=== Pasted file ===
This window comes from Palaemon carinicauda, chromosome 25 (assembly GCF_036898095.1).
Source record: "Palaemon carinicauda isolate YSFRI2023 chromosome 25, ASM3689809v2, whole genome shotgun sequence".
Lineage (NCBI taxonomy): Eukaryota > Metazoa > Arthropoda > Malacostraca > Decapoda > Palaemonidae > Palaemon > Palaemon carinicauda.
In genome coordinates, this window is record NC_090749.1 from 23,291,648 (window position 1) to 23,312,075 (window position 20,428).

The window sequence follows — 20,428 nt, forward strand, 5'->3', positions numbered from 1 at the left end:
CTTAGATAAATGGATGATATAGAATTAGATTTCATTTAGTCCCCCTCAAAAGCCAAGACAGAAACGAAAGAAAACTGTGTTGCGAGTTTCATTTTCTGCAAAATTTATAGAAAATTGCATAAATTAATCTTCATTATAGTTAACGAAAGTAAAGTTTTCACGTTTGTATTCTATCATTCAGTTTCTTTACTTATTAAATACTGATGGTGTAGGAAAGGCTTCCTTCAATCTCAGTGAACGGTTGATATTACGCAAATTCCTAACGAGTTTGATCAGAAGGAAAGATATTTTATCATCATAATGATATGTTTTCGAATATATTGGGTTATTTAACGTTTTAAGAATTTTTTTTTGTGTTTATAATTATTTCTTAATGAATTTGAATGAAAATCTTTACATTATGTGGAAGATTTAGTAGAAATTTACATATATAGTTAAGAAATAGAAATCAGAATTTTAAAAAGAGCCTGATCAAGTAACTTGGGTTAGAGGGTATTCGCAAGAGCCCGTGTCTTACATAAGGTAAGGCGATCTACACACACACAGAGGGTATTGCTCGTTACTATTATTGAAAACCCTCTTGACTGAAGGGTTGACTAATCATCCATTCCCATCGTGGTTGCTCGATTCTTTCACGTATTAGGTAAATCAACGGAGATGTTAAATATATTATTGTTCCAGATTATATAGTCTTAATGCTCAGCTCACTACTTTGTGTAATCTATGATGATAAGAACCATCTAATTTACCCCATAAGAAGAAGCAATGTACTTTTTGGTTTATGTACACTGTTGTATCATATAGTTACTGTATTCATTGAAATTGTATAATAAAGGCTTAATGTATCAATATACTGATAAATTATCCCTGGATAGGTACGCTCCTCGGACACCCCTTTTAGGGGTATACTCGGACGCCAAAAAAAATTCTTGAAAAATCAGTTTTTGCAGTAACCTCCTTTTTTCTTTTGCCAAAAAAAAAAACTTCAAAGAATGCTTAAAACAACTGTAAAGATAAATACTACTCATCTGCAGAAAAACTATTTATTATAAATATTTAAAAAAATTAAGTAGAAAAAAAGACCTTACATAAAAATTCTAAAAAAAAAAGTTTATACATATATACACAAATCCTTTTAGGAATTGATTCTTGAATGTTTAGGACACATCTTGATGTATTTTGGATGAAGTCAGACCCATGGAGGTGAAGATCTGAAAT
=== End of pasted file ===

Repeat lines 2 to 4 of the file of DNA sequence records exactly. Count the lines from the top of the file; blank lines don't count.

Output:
Source record: "Palaemon carinicauda isolate YSFRI2023 chromosome 25, ASM3689809v2, whole genome shotgun sequence".
Lineage (NCBI taxonomy): Eukaryota > Metazoa > Arthropoda > Malacostraca > Decapoda > Palaemonidae > Palaemon > Palaemon carinicauda.
In genome coordinates, this window is record NC_090749.1 from 23,291,648 (window position 1) to 23,312,075 (window position 20,428).